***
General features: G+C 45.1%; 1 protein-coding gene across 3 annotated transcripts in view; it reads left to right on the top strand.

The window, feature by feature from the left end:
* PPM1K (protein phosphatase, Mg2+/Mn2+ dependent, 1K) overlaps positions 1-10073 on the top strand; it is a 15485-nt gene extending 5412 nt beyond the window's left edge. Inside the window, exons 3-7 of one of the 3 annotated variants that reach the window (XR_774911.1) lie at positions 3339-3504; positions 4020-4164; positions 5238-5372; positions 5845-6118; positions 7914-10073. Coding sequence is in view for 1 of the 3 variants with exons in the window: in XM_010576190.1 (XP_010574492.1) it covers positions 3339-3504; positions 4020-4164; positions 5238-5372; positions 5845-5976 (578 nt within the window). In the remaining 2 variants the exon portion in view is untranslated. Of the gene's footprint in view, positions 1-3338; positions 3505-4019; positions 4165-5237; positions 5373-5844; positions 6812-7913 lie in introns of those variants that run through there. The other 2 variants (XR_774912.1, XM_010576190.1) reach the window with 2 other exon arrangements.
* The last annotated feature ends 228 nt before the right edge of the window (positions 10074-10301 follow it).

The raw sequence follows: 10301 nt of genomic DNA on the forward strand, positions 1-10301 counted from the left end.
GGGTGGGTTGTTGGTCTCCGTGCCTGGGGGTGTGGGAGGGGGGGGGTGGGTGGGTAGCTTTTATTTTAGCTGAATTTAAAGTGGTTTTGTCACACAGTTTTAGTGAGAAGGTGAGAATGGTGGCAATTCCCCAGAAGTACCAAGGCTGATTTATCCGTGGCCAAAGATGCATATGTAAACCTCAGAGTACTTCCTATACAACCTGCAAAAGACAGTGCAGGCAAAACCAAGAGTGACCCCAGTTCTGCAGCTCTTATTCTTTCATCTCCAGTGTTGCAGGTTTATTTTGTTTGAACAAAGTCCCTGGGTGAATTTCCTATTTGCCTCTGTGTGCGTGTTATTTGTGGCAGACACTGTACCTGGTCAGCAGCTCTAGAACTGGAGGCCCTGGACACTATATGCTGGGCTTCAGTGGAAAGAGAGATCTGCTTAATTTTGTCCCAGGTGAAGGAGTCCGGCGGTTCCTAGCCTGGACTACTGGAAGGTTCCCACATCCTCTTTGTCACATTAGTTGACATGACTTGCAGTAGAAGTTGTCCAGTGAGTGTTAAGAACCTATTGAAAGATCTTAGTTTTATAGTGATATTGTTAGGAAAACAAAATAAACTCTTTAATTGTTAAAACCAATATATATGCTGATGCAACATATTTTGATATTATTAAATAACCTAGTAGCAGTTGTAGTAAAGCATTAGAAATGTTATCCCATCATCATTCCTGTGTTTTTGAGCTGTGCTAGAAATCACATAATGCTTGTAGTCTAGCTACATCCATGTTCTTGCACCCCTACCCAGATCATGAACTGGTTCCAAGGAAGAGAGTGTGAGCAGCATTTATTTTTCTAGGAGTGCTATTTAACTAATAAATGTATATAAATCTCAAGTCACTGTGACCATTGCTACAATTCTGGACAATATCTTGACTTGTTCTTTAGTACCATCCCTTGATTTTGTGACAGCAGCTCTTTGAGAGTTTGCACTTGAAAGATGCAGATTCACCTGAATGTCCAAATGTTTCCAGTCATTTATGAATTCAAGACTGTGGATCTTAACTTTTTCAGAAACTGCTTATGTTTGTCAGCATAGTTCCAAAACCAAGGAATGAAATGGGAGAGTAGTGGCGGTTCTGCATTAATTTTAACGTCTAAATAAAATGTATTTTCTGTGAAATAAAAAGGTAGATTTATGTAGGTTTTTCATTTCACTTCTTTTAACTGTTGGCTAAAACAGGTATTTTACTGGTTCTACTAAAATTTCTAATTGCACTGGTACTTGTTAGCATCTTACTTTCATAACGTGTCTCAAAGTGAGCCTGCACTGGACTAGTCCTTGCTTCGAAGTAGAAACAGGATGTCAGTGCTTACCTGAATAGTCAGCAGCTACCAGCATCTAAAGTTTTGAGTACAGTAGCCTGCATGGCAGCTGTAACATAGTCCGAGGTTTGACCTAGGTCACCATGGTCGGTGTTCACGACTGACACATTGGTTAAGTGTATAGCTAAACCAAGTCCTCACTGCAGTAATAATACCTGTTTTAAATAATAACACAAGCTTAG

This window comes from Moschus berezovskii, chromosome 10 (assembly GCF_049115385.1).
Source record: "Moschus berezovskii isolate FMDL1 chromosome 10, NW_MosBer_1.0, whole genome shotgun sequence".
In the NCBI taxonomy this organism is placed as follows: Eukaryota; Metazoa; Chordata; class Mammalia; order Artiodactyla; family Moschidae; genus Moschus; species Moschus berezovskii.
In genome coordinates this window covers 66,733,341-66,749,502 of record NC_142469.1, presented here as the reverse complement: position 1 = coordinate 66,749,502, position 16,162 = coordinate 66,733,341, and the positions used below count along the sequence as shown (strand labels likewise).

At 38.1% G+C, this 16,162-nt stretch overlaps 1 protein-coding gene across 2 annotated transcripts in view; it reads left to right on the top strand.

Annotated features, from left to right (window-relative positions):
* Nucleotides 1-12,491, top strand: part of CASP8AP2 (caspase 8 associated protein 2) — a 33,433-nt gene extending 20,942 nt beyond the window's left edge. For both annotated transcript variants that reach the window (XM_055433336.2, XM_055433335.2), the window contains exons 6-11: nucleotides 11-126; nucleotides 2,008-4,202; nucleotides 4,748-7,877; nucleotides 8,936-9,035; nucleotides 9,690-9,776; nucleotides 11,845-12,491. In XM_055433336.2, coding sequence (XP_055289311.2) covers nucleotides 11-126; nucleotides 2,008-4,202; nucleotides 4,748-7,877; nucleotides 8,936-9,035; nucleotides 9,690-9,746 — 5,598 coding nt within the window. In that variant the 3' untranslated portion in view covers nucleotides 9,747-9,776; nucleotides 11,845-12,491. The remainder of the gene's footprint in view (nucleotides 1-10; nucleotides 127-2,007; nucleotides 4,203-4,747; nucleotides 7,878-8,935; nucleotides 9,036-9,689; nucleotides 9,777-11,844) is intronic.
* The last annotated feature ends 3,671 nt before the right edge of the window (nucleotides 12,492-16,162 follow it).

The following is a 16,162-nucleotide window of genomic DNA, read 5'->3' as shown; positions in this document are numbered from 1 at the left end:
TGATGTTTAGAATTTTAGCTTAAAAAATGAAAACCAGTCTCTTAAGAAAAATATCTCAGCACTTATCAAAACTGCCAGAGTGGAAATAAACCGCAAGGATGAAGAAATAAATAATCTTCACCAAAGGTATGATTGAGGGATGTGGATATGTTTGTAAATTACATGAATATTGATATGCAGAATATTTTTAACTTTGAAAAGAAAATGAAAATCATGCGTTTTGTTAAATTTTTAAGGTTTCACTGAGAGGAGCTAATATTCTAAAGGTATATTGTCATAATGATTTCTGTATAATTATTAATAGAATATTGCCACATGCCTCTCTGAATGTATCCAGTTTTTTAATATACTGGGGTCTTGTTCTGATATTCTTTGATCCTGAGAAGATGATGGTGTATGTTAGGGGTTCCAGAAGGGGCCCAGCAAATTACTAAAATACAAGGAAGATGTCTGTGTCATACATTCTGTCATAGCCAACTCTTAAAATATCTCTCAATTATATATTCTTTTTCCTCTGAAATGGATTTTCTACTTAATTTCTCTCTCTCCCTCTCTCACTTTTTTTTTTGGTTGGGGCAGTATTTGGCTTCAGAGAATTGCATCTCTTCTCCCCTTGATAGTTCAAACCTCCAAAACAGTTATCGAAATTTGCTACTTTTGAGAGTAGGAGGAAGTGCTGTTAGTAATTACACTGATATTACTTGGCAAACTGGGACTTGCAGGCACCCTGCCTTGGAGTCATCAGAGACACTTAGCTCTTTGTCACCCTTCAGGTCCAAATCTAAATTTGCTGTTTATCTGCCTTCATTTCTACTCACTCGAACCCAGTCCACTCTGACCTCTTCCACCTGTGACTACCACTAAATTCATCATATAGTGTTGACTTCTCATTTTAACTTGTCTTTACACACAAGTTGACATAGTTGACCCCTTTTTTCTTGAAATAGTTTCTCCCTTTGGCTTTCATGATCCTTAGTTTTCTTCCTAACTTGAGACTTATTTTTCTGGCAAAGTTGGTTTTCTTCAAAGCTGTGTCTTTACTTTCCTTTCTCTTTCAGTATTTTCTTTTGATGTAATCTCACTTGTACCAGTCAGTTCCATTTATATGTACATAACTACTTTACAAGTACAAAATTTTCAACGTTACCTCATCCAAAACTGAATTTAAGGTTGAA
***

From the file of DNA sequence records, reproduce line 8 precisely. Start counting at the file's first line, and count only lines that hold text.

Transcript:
Source record: "Moschus berezovskii isolate FMDL1 chromosome 10, NW_MosBer_1.0, whole genome shotgun sequence".